Have You Played? is an endless stream of game recommendations. One a day, every day of the year, perhaps for all time.
If you have, you probably only played it once.
Neptune’s Pride [official site] is a simple multiplayer strategy game in which every player starts with a single planet somewhere in the system full of them. And then you expand, grabbing the unclaimed planets nearest to you until your borders begin to jut against those of the other players. You specialise each planet as you go, using them to produce points towards your economy, your military, or your scientific research, and advances in each aid you when it eventually comes time to build fleets of ships and attack your enemy.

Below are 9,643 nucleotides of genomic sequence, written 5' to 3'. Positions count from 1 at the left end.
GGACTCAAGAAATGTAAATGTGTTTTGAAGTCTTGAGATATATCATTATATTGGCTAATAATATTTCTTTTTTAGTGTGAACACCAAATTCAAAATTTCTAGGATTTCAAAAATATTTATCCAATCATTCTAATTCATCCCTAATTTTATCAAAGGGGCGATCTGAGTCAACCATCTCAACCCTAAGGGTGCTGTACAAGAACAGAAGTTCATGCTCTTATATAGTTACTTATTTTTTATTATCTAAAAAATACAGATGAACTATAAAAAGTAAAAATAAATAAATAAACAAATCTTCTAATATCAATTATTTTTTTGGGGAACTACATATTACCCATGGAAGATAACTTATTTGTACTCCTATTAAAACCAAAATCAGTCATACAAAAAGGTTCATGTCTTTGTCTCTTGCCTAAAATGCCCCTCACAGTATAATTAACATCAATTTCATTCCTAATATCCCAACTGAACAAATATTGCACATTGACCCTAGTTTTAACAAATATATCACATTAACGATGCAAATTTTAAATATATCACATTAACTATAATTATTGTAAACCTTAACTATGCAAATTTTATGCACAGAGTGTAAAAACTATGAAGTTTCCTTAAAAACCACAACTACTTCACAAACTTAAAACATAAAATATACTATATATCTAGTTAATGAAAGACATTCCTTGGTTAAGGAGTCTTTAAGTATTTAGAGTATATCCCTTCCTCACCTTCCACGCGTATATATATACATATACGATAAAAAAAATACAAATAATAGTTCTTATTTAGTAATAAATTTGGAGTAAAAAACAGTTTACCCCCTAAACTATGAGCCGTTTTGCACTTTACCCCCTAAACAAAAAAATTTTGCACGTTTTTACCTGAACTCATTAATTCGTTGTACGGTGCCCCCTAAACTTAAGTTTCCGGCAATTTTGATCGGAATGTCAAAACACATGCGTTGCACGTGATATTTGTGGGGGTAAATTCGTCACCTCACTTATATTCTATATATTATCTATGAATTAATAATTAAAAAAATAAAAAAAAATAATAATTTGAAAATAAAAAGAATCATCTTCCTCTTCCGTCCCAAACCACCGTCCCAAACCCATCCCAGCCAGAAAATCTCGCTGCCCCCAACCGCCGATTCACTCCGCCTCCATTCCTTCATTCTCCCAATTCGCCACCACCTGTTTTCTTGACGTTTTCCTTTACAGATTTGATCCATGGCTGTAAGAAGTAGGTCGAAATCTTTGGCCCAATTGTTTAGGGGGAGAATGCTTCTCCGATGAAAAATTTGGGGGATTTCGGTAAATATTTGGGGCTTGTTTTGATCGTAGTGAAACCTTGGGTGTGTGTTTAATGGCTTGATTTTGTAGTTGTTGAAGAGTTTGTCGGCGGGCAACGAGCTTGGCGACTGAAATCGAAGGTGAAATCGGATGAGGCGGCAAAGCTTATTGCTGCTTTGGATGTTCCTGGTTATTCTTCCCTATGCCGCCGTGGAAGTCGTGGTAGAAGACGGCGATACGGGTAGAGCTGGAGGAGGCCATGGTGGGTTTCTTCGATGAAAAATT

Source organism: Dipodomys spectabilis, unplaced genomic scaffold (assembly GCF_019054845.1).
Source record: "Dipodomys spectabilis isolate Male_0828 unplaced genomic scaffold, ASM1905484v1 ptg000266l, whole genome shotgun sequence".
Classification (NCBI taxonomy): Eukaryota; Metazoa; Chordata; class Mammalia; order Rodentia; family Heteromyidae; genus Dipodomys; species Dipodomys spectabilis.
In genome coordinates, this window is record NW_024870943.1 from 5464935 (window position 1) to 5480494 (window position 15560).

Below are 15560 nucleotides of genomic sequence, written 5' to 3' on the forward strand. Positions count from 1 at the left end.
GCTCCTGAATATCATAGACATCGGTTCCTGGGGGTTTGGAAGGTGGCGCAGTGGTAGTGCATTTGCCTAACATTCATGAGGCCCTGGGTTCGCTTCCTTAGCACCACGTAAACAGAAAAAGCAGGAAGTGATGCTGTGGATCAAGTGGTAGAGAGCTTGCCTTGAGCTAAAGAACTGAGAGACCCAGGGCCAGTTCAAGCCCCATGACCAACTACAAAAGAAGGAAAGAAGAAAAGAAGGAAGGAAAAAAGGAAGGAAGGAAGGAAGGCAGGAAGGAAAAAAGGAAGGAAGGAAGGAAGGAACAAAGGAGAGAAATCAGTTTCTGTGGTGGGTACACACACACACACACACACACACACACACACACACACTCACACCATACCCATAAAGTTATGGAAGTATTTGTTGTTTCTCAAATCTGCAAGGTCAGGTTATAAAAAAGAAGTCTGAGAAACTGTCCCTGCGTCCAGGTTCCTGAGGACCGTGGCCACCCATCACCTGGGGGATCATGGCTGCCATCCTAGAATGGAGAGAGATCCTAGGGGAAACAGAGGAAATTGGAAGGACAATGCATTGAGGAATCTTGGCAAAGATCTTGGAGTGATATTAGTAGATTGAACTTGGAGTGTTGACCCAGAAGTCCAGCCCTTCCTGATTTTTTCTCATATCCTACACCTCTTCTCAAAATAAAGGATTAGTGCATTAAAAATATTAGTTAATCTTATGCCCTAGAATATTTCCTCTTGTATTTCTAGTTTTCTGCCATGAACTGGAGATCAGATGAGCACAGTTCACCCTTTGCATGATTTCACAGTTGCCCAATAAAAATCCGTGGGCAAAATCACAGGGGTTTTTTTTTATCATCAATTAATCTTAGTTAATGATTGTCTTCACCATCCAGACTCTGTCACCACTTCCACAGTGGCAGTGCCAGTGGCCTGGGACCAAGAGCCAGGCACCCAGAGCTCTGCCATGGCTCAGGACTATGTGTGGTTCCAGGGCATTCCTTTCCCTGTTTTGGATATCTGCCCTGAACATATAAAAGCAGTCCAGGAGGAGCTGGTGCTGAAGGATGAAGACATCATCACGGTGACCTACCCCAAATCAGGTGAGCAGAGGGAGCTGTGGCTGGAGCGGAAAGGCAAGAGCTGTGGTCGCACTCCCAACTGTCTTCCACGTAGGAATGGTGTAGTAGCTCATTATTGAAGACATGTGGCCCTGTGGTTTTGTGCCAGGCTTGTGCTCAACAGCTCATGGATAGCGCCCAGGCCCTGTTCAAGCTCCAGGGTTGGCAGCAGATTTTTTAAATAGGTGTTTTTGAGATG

The simplicity of the game means it’s easy to play and the strategy involved is clear, but it also means that much of what makes it special is outsourced instead to the interplay between players. The deals you strike up with one another, vowing to remain friends in order to strike against a stronger enemy. The deal you strike with that enemy, promising that you’ll betray your ally in return for a few days more protection. Everything in the game happens in real-time – ships take actual hours, sometimes days, to reach their destination – which means you’ll soon be waiting up till the wee hours of the morning in an attempt to launch your attack while your friend is fast asleep. It’s a game which takes politicking and backstabbing to win.
If this all sounds familiar, it might be because RPS wrote a vast diary of the game long ago, when we were still friends not yet damaged by each other’s betrayal. Or it might be because Subterfuge, a deeply similar take on the same idea by World of Goo co-developer Ron Carmel, has been breaking up friendships over the past few weeks.
[The header image is technically from Neptune’s Pride 2, which has superseded the original entirely.]